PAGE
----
Donnerstag, 24. Mai 2018

In-ear interpreter - the future?

With the rise of MT and AI, the voices proclaiming the end of human translation and interpretation are getting louder. And if you look at all the headlines and the hype taking place surrounding DeepL & Co it certainly can seem that way. But is it really true?

The Tech-Savvy Interpreter (aka Prof. Barry Slaughter Olsen) took a very close look at one of the new devices that are supposedly going to take away our jobs as professional interpreters: the Lingmo Translate One2One Earpiece.
His test was very thorough and appropriate, I'd say, and his conclusion - rather less than flattering. The device, released only last year, has actually been taken off the market again, so we'll see what happens next.

Here is the whole video, published by InterpretAmerica:

Dienstag, 15. Mai 2018

Ein bisschen Bewegung am Schreibtisch

Wir sitzen ja in unserer modernen Zeit schon viel zu viel, aber als Übersetzer ist die Zeit am Schreibtisch ja oft noch viel länger als bei "normalen" Berufen mit festen Arbeitszeiten.

Auf dem Dolmetscher-Barcamp hatte ich das erste Mal Berührung mit Kabinen-Yoga, also Übungen speziell auch für den relativ begrenzten Raum in der Kabine, und nun bin ich über dieses nette Video auf gestolpert, das Übungen für Schreibtischtäter anbietet.

Viel Spaß beim Mitmachen und immer locker bleiben!

Freitag, 11. Mai 2018

The black box myth - The importance of terminology and asking questions

While reading a very informative article about machine translation and whether and how to use it by Alan K. Melby (you can read it here),  I was excited to read his very accurate description of the problem that often exists between translation customer and translator when it comes to terminology. He writes:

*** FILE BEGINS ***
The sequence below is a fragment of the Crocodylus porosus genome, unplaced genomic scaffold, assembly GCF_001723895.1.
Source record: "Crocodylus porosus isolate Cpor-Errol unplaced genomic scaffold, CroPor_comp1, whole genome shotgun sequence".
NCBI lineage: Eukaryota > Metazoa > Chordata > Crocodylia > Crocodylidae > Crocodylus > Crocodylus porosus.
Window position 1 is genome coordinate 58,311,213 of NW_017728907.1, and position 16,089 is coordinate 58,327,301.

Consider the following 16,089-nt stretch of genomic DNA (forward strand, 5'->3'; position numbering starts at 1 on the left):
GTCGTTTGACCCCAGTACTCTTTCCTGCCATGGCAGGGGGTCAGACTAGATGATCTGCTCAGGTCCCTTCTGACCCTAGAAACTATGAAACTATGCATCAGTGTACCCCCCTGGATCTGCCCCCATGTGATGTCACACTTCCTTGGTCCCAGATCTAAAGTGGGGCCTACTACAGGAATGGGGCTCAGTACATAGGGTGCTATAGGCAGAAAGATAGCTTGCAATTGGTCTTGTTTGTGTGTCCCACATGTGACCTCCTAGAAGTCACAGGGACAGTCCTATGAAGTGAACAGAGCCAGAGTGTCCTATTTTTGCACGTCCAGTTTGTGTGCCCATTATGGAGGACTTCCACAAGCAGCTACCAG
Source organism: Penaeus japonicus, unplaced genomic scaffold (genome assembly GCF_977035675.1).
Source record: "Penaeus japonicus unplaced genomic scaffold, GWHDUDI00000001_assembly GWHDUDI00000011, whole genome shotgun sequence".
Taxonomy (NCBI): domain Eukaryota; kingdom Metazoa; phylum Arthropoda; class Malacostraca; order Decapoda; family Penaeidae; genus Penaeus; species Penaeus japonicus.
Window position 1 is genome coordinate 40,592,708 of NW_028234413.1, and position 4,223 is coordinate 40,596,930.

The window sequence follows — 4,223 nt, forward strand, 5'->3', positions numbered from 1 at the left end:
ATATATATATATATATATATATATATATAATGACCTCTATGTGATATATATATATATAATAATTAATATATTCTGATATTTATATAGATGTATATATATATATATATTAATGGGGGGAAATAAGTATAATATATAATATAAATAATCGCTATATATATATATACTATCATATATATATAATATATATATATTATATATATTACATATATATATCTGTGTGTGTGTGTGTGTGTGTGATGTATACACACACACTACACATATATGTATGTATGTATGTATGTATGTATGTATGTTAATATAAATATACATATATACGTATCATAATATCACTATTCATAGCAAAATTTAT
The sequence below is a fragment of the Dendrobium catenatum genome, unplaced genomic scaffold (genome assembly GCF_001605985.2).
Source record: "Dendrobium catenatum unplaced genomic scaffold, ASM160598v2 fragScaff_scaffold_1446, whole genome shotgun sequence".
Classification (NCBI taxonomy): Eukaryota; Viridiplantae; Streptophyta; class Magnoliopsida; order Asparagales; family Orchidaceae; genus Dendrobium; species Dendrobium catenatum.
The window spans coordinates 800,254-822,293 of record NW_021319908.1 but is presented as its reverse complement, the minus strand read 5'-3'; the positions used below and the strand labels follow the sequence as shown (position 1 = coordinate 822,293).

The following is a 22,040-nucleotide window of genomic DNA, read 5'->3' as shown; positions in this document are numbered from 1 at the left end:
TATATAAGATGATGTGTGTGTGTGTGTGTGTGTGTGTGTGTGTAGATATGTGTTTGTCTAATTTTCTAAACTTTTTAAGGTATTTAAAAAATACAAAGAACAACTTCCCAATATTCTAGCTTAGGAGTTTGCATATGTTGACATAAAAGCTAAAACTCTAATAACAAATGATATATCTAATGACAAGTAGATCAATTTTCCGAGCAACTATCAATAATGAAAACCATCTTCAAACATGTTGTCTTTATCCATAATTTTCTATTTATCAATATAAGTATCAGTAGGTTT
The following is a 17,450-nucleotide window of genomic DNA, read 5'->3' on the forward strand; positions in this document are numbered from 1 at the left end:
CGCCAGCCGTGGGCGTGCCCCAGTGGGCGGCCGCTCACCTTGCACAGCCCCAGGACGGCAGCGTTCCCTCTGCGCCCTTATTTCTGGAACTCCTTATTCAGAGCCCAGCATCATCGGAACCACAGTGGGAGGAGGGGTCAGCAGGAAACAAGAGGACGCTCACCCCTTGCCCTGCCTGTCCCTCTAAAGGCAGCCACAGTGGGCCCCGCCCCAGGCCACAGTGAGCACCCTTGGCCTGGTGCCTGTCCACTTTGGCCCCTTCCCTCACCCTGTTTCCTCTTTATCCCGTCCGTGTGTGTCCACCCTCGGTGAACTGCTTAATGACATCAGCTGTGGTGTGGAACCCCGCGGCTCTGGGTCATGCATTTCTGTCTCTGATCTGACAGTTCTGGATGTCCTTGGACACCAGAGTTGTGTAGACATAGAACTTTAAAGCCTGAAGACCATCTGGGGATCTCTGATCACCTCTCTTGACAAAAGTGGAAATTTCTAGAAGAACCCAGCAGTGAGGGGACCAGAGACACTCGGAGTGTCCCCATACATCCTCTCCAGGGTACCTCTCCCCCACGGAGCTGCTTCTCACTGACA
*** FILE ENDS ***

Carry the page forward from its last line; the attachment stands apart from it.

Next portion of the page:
There is a widespread and dangerous myth that translation is a black box with one input and one output. A source text goes in and the one correct target text comes out. The one and only specification needed is the target language. A good black box produces good translations and a bad box bad ones. The ill effects of believing in this myth are felt by both the requester of translation [...] and the outside supplier (an individual translator or a translation company). The requester who is shackled by this myth approaches a supplier and asks for a bid on the translation of a document. If the supplier asks for specifications and a terminology file, the requester assumes that the supplier is incompetent (do you know how to translate or not?) and looks elsewhere. If, on the other hand, the supplier does not ask for specifications and terminology, the resulting translation is likely to be inappropriate. The fact of the matter is that there is no universal standard of how specialized terms should be translated. As some have put it, there is no "great [final, static] global glossary," nor can there be. Terminology is always changing. New terms are continuously being coined in huge quantities. And each organization has its own terms and custom equivalents for widely-used terms. Translation is not a black box. The specifications and terminology must be visible alongside the source text. If they are not provided initially by the requester, then there should be an extra charge by the translator or translation company for helping the requester develop them.